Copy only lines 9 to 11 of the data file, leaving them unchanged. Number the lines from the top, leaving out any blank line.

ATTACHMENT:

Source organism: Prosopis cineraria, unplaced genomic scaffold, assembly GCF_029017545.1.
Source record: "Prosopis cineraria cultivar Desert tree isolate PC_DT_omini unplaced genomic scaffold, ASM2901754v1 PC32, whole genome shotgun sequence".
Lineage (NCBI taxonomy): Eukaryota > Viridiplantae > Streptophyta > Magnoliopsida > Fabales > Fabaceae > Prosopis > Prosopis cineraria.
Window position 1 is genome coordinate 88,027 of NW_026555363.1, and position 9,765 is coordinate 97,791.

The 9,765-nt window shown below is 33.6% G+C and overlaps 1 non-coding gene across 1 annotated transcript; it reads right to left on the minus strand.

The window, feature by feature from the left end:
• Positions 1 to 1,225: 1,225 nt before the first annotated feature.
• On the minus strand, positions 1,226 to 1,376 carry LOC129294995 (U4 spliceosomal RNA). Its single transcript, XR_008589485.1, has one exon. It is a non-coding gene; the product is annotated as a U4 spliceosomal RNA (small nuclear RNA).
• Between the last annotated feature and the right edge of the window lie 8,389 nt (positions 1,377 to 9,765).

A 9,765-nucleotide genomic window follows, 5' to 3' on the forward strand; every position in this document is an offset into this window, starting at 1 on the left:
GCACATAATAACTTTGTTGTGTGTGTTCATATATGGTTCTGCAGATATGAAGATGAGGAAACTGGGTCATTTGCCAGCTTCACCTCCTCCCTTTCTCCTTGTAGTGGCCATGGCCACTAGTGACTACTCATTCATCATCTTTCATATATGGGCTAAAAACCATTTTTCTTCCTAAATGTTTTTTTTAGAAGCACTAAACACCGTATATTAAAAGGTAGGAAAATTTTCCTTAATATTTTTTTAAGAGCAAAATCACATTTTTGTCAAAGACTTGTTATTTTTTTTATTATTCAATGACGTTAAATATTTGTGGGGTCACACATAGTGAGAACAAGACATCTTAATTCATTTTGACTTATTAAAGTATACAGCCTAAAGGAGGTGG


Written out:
• Between the last annotated feature and the right edge of the window lie 8,389 nt (positions 1,377 to 9,765).

A 9,765-nucleotide genomic window follows, 5' to 3' on the forward strand; every position in this document is an offset into this window, starting at 1 on the left:
GCACATAATAACTTTGTTGTGTGTGTTCATATATGGTTCTGCAGATATGAAGATGAGGAAACTGGGTCATTTGCCAGCTTCACCTCCTCCCTTTCTCCTTGTAGTGGCCATGGCCACTAGTGACTACTCATTCATCATCTTTCATATATGGGCTAAAAACCATTTTTCTTCCTAAATGTTTTTTTTAGAAGCACTAAACACCGTATATTAAAAGGTAGGAAAATTTTCCTTAATATTTTTTTAAGAGCAAAATCACATTTTTGTCAAAGACTTGTTATTTTTTTTATTATTCAATGACGTTAAATATTTGTGGGGTCACACATAGTGAGAACAAGACATCTTAATTCATTTTGACTTATTAAAGTATACAGCCTAAAGGAGGTGG